Mental Illness in Prison: What You Need To Know

Prison scene depicting mental illness in prison

Something exonerated inmate, Damien Echols, said in one of his interviews about being on death row is alarming. He talked about some of the other inmates he had come into contact with during his long stay on death row.

There were several, Echols said, who were profoundly mentally ill and so out of touch with reality that he had no way of making a connection with them.

You may be wondering how our criminal justice system got to the point where we are putting men to death who have no touch with reality.

However, this isn’t rare in prisons across our nation. In fact, it’s common. We would like to think the only people we are putting in prison are the ones who are fully lucid and who know exactly what they did and why they must serve time for their crimes.

Does it bother you to think this isn’t the case?

Mental Illness in Prison Statistics

According to Mental Health America, 1.2 million people with mental illnesses sit in jail and prison every year. That is more than half of all Americans in jail or prison.

Let that sink in. Half of all Americans in prison have a mental illness.

Three states with the least access to mental health care and the highest level of incarceration include Alabama, Arkansas, and Mississippi. The stats show there are over 57,000 people incarcerated with mental health conditions.

That is enough people to fill Madison Square Garden three times. There is a strong correlation between rates of incarceration and lack of access to mental health care.

The Sentencing Project conducted a statistical analysis in 2015 based on these two factors. It found that 6 of the 10 states with the highest rates of incarceration also have the least amount of access to mental health care. They are Alabama, Arkansas, Mississippi, Texas, Georgia, and Florida.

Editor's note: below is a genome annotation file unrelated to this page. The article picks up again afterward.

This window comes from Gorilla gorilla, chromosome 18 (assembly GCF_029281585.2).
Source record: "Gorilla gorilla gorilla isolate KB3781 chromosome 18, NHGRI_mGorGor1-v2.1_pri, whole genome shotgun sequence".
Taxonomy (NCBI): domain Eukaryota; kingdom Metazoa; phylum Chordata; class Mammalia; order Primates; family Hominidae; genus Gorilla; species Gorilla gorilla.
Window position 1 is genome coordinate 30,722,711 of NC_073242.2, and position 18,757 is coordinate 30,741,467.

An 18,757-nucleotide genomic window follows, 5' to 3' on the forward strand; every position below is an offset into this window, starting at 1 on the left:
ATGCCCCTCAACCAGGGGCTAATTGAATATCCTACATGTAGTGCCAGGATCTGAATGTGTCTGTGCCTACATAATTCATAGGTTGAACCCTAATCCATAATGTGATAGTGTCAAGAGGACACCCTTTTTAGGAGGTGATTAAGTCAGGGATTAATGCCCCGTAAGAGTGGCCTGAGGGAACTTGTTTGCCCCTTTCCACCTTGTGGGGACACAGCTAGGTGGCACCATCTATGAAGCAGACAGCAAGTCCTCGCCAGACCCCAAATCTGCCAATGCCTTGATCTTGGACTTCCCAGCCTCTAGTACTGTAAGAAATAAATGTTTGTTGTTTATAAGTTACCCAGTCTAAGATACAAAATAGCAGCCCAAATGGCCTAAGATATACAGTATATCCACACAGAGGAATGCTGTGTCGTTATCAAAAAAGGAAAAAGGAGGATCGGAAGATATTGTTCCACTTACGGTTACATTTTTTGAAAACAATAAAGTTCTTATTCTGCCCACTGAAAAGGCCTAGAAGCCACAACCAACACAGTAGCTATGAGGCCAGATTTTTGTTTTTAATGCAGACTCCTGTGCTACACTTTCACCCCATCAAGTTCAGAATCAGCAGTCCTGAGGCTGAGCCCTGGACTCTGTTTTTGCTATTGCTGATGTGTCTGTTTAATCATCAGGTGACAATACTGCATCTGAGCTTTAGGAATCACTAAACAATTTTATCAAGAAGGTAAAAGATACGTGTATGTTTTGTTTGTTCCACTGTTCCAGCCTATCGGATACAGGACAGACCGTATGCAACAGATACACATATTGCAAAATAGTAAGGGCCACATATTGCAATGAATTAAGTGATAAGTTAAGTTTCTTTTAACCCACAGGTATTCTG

Many of the people who need treatment for their mental illnesses and end up in jail or prison get there through low-level offenses: jaywalking, disorderly conduct or trespassing.

The problems only escalate from there. Any previous access an inmate had to mental health services changes once they are in the system. Most of them lose their insurance benefits. Some inmates who gain access to services in prison will lose it when they leave, creating a feedback loop. The result is an unnecessary danger to society when mentally ill patients no longer have access to the prescribed medication they need.

The Tip of the Iceberg

However, this is the tip of the iceberg in some states. According to a Reuters’ report, not only were inmates of Louisiana jails not receiving treatment, they were being subjected to some of the most horrific conditions possible. Several inmates died as a result of this mistreatment.

Whether or not you believe the criminal acts these men committed warranted jail time, it is clear: there is no rehabilitation for the mentally ill in jail.

What are the solutions?

Mental Health America Lists Several Systemic Solutions:

  • Diversion programs – better than mental health courts and drug courts. MHA says pre-booking diversion programs would be much more effective. Mentally ill people encounter the system due to factors related to their mental illness. We need to help treat the underlying problems.
  • Systemic changes to access to mental health care. Those with mental illness need treatment like Assertive Community Treatment and Multisystemic Therapy as well as mental health and substance use services instead of jail or prison.
  • Early support in schools:
    • Students with disabilities are vulnerable. They are more likely to be suspended or expelled. Those who get expelled or suspended are 3x more likely to be involved with the juvenile justice system and then with the criminal justice system. They also have the lowest graduation rate of any group. Dropping out of school puts kids at risk.


Over half of all people in prison or jail are suffering from mental illness. How could we change the landscape of our criminal justice system? In addition, how should our nation, if we intervene early, offer better access to mental health services, and provide diversion programs to keep them out of jail instead?

If someone you love is suffering from mental illness and is facing charges, it is critical that an experienced criminal defense attorney is by their side. Contact my office today.

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